Business & Marketing
How should brands approach the balance between performance marketing and brand building in India
Sidharth Loyal

This is being written in the midst of the Coronavirus pandemic; clearly not a happy situation to be in. If it weren’t for COVID-19, I’d have perhaps framed a very different, linear argument on how performance marketing is fuelling and reinforcing the concept of growth hacking and converging with the overall brand strategy for marketers across categories.

However, this virus will change both India’s and the world’s approach towards brand building forever, if it hasn’t already.

And this gets even more interesting when it comes to Indian sub-continent, where there is so much texture in terms of demographics and psychographics given the vast population, area, and regional languages.

We are fortunate that we have a slew of well-respected, home-grown brands across categories and who are giving established MNCs a constant run for their money. 

A few obvious examples include:

  • Ola vs. Uber
  • Haldirams vs. Pepsico 
  • Mother Dairy & Amul vs. Nestle & Cadbury
  • OYO vs. Airbnb (Airbnb today also has some stake in OYO)
  • Marico & ITC vs. Unilever & P&G
  • Yatra vs. Expedia 

There are many, many more, but you get the gist. 

The question that then arises is, how can you now rely on growth marketing alone, without a firm foundation and/or strong support from the brand - especially in today’s context of political, social, and economic unrest?

It’s no secret that everything measurable is good. It gives us a sense of comfort and security, that we did the best we could in the predefined parameters created over multiple conference calls. Yet now, more than ever, (the virus is just the catalyst) we are slowly rewiring our mental makeup and are thinking hard and deep about some fundamental, existential questions, such as:

  • Do I really need to buy this product/service at this point in time?
  • Shouldn’t I be buying/investing in health products/insurance etc.?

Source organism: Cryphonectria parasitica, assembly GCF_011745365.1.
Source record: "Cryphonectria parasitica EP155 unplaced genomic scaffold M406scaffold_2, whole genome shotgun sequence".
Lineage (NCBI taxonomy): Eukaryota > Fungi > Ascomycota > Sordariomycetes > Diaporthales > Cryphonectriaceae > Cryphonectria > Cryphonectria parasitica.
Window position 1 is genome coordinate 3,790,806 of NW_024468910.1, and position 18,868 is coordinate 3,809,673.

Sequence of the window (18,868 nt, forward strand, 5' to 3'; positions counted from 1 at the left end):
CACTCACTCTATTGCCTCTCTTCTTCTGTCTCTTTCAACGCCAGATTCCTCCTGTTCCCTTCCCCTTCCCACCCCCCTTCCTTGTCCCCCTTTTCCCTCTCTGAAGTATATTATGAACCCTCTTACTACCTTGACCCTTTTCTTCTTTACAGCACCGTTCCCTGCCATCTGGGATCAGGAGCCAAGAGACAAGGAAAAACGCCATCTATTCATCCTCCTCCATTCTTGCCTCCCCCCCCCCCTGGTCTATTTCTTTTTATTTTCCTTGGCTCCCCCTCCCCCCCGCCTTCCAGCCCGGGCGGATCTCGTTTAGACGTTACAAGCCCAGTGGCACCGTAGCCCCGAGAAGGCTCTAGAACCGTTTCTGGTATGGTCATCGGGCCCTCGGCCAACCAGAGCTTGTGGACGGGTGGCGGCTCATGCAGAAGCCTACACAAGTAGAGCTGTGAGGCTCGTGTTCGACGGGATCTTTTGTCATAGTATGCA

• Where will my next pay cheque come from?

What would the impact on the environment/community be if I were to buy product or service X from xyz company?

Now, one can argue that these questions might be applicable to a more economically influential strata, but that’s exactly the point. By their sheer influential nature, they unknowingly end up shaping how brands approach consumers across categories. This target group could be a businessperson, a CEO, a village chief, a successful farmer, a doctor… any person or any group that is doing well in a city, town, or village.

How? Simply put, they are what we call the “aspirational” target group. Consumers who are constantly moving up the value chain aspire to be like this lot. It becomes their internal social marker, so to say. As they keep reaching their milestones, their markers also keep evolving and becoming more aspirational. In a very strange way, it’s what keeps the world ticking.

For example, it’s open knowledge that luxury brands in India, especially premium car brands like Audi, BMW, and Mercedes sell a bulk of their volumes in T2 & T3 cities, apart from the main metros.

This should have set the context and help in adding perspective on how best to approach this balance between performance marketing and brand building in India today.

Let’s start with some statistics.

According to an April 2019* Economic Times report, “India will increase the number of internet users by about 40 per cent to between 750 million and 800 million, and double the number of smartphones to between 650 million and 700 million by 2023…” Weblink

The *International Monetary Fund states that India is still the fastest growing economy in the world, despite grim global projections. Weblink

* According to the global CEO survey in Davos during the World Economic Forum, India is the 4th best market for global companies looking for growth abroad. Weblink

These are all good indicators for marketers to hedge their bets that even in trying times, the Indian economy has strong potential to get back on track. However, this track is not going to be the same anymore - at least, not just yet.

Once the dust settles, there are three scenarios which I’m convinced will emerge:

  • People will be doubling down on work to make up for lost time (and money).
  • Brands are going to get more conservative in terms of spends and projections - the classic “wait and watch” game is about to begin.
  • There will be the introduction of a slew of new tech-driven brands (products/services) in the market (tapping into the opportunity gap, given that e-commerce sites/online services were in high demand during the lockdown).